Showing posts with label Waterloo. Show all posts
Showing posts with label Waterloo. Show all posts

Sunday, July 22, 2012

The Day After The Sabbath 73: Hammond Lord [hammond organ special]

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pass:  tdats
As most of you will know by now, Jon Lord, original keyboardist with Deep Purple, passed away recently. Sad and thought-provoking news as it always is when rock gods leave us, I realised it was the perfect time, by way of some tribute, to finish off the hammond organ and keyboard comp I've been formulating for a while. Having now received the inspiration for it's theme and last, fitting track, here is 73: Hammond Lord. A collection of tracks with wicked hammond organ.

No doubt many of the bands here would have sounded very different if it were not for Jon Lord, one of the founding and longest-standing members of Deep Purple. He took an instrument that was originally designed as a cheaper alternative to church pipe organs, and pushed it to the limits with classically-trained skills and mega-amplification. The guitar's total domination of hard rock was gone for ever.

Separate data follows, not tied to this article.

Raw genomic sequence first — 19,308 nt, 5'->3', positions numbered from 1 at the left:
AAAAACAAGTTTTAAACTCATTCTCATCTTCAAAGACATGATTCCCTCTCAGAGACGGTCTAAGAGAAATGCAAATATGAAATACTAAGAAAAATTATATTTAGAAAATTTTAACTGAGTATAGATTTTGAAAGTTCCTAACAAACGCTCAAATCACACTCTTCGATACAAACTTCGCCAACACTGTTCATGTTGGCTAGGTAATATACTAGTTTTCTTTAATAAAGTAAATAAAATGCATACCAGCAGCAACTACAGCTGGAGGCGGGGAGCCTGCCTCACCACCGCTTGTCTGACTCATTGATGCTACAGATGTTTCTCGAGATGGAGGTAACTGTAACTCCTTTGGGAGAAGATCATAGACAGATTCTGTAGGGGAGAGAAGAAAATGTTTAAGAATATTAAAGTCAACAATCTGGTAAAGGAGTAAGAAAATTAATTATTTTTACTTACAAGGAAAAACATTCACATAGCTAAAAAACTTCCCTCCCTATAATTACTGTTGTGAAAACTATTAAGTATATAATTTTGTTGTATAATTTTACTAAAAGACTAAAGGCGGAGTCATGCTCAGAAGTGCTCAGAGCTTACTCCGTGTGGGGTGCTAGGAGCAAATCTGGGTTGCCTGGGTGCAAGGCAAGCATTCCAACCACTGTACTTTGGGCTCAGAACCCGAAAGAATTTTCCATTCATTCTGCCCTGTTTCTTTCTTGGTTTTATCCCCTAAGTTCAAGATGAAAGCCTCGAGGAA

Where better to begin than with the track that boasts the talents of the man himself? 'Santa Barbara Machine Head' were a band put together briefly to record some jams for Immediate Record's series of blues albums called "Blues Anytime". "Santa Barbara Machine Head" featured Jon Lord, Ronnie Wood (guitar), John 'Twink' Alder (drums) and Kim Gardner (bass). You are right to recognise those names, 1967 was the year and these guys were just starting their careers, or had already been in some successful bands by that time. Wood (later of the Stones) and Kim were both in The Birds and The Creation, Twink would go on to bands including The Pretty Things and The Pink Fairies.

Birth Control's track is taken from their third album, 1972's Hoodoo Man, and Wolfgang Neuser was the keys man here. Starting out as it means to go on with the sound of air raid explosions, plenty of rock solid hammond riffs follow. To me, this sounds like Tony Iommi playing hammond...which can't be bad!

Pocket-Size
The third track is from the UK band Aadvark. Early on they included Paul Kossof and Simon Kirke who later went on to Free, but when they recorded 'Copper Sunset' they had changed to a keyboard-lead prog act with Steve Milliner (previously of Black Cat Bones) providing the fuzzed-up hammond riffs. Copenhagen's Pocket-Size first appeared on my last comp and unfortunately there is very little known about them, their only recordings were retrospectively released by Frost Records in recent times and 'In One Or Another Condition' shows their solid skills with some big stoned chops, ably assisted by great hammond.